Dr. Ofero Caparino, a former member of Board of Directors of the CLSU Alumni Association, Inc. (CLSUAAI) and currently the Chief of the Bioprocess Engineering Division, Philippine Center for Postharvest Development and Mechanization based at the campus of CLSU, recently received his Doctor of Philosophy (PhD) degree from Washington State University, Pullman, WA. Dr. Caparino’s graduate program at WSU focused in the field of biological and agricultural engineering. His dissertation involved the investigation of using different drying systems in the production of mango powder.
Dr. Caparino completed his graduate studies at WSU’s Department of Biological and Agricultural Engineering under the Ford Foundation International Scholarship Program for the first three and one-half years of his studies. His financial grant was also supplemented with additional funds under the graduate research assistantship program given by the Bio & Ag Department of WSU for additional one and one-half years.
Dr. Caparino said that technically he finished his graduate program in June 2012 after defending his dissertation. However, the official graduation ceremony at WSU was May 2012 so he was not able to meet the graduation requirements. In order to join the next graduation exercises, he has to come back on December 2012, which was not a workable option to him. However, with the recommendation of his graduate committee, he was allowed by the Graduate School to march during the May 2012 commencement ceremonies without the formal hooding. According to WSU Graduate School, this is unusual for a Ph.D. candidate to join the ceremonies ahead of his final defense but they were convinced through the recommendation of his committee and in consideration of his other personal concerns. He explained that mango is one of the finest tropical fruits in the world with about 75% of world production coming from Asia. In the Philippines, mango ranks third among fruit crops after banana and pineapple based on export volume and value. However, he added “Huge harvest losses of up to 85% have been experienced due to inadequate preservation technologies and improper handling and storage.” In his research, more stable product such as mango powder was investigated using a more novel technology called Refractor Window® drying and other methods namely freeze drying, drum drying and spray drying and their influence on the physical and microstructures of mango powder.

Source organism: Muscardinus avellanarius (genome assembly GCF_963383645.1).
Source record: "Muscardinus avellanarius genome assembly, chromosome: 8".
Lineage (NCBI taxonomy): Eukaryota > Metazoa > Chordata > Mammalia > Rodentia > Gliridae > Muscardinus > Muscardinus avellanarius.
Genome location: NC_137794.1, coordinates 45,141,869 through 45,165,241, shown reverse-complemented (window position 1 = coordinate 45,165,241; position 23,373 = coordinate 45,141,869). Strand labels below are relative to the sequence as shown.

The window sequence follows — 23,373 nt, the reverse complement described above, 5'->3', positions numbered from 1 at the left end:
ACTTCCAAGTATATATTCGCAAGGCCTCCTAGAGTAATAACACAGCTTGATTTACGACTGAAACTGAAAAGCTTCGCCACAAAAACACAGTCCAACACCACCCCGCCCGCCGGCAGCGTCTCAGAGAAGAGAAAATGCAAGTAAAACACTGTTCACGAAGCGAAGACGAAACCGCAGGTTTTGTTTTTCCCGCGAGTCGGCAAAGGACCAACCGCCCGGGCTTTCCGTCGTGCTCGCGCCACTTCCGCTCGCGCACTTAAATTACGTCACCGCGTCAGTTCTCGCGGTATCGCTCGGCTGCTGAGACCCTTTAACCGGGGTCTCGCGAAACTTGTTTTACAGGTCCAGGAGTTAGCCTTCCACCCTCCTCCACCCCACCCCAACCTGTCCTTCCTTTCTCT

Dr. Caparino obtained his BS in Agricultural Engineering degree at CLSU in 1985 and MS in Agricultural Engineering focusing on crop drying also at CLSU in 1999 with a graduate thesis entitled “Mango Powder Production by Freeze Drying Process.” Before returning to the Philippines, he presented the result of his research at the International Food Technology Conference in Las Vegas in June 2012. He was planning to join the CLSUIAAI’s 3rd Grand Reunion in Las Vegas in September 2012 but because of scheduling conflict, he as did not have the opportunity to participate.
He and his wife, Editha, have been supporters of CLSUIAAI. In fact, Editha, participated in the association’s 2nd Grand Reunion in Las Vegas in September 2010. Editha visited Dr. Caparino while working on his graduate program at WSU in that year. They are blessed with three children, namely Kathleen Iris, Don Miguel and Ralph Angelo.
Incidentally, Editha is the sister of Engr. Renato Cuizon, the CLSUIAAI Regional Vice President for the Northeast Coast.